SpaceX launched the final Block 5 version of their Falcon 9 rocket on Friday, 11th May 2018. According to Elon Musk, this updated version of the rocket can be flown more than 100 times in its lifetime.
The Block 5 version blasted off from Florida’s Kennedy Space Centre. It was carrying the first ever communications satellite for Bangladesh, Bangabandhu satellite-1. After sending the Satellite to the orbit, the spacecraft landed on the Atlantic-based Droneship “Of course I Love You.”
According to Elon Musk, the Spacecraft will fly three to four times this year. And, as ambitious as it sounds, Elon Musk has expressed his desire to demonstrate that the same rocket can be reused within 24 hours of its first launch.
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Main engine cutoff and stage separation confirmed. Second stage engine burn underway. pic.twitter.com/KAaESktUJU
— SpaceX (@SpaceX) May 11, 2018
Falcon 9 Model 5
The Model 5 is the most advanced rocket yet created by SpaceX. The Model 5 has two Merlin Engines, one at the bottom and the other at the top. Currently, the top engine has a 5% and the bottom engine has an 8% increased thrust than before. This rocket is expected to take astronauts into the Space Station for NASA. Furthermore, it is expected to be the most reusable rocket ever created by SpaceX.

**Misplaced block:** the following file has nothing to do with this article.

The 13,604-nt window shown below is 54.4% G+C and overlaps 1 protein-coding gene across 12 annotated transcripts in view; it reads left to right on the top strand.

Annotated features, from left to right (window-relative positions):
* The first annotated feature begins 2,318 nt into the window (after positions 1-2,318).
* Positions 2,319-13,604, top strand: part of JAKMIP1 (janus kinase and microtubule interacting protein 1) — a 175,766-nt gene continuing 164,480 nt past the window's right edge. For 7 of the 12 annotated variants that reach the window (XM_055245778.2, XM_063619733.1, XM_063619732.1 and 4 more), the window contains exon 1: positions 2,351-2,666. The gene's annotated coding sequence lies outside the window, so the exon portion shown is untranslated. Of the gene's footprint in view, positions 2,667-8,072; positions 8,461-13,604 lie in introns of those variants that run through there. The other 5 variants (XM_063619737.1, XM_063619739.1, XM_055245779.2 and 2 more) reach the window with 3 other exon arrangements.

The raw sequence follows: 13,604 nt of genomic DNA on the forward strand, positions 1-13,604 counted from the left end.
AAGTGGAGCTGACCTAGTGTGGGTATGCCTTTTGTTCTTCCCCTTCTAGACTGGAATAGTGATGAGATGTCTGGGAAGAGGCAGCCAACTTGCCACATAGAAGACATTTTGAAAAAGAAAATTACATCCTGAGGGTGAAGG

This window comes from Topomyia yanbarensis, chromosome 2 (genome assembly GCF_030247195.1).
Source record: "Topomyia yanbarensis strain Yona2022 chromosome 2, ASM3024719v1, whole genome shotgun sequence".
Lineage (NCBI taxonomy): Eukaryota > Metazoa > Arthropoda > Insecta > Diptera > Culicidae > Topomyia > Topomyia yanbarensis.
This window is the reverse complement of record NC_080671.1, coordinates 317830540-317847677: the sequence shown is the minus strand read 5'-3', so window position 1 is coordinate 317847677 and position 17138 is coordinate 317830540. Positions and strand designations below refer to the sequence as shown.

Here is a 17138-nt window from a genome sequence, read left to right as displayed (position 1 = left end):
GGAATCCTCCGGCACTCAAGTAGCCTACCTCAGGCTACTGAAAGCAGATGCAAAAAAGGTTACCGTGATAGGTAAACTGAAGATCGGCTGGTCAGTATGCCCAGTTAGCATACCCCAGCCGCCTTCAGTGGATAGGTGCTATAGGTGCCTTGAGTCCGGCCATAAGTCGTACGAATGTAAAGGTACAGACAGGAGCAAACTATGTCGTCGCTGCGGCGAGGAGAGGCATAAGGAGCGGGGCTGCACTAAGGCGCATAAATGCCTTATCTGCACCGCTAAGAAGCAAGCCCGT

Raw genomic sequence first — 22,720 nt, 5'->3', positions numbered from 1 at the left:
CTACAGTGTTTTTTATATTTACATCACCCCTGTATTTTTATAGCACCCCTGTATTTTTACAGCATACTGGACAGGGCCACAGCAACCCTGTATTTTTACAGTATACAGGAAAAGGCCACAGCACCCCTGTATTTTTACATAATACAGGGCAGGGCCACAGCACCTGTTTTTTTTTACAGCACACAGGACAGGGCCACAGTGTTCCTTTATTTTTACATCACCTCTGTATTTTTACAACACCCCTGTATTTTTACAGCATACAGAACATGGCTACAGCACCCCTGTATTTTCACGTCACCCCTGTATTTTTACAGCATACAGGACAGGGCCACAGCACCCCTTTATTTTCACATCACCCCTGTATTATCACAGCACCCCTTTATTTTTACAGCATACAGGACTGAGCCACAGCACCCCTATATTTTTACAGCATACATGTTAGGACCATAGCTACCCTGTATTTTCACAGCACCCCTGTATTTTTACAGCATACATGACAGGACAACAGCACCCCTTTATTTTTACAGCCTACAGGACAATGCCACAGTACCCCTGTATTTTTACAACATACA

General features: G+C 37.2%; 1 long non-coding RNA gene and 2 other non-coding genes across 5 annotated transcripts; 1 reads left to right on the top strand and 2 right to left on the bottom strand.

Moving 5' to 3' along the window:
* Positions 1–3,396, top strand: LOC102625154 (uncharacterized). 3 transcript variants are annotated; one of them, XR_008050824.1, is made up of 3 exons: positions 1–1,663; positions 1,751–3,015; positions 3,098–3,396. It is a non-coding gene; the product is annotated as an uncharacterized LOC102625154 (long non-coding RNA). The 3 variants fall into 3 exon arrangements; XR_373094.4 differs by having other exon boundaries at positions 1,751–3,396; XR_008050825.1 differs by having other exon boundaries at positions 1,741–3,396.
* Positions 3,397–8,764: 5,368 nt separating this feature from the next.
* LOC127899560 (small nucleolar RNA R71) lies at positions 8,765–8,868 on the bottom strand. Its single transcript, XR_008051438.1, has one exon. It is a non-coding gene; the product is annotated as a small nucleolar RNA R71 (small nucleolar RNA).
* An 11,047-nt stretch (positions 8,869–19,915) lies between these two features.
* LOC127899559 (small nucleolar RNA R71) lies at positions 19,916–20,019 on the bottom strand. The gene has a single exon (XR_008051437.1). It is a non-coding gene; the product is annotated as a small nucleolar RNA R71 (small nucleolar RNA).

Why is Block 5 Different?
Model 5 can carry on flights without the need for in-between flight maintenance. Once one of the rocket lands, SpaceX will turn it horizontally and add a new upper stage and a nose on top of the rocket, then turn it vertically again and blast off! Surprisingly, the rocket will only need maintenance checks after 10 flights in a row.
The ultimate goal for SpaceX is to reduce the turnaround time for such flights. The Model 5 is now deconstructed and going through inspection. The aim of this inspection is to see if the rocket is capable of continuing further flights. SpaceX plans to launch the same spacecraft twice in a 24-hour span sometime in 2019. As of now the shortest time gap between two back to back flights has been two days.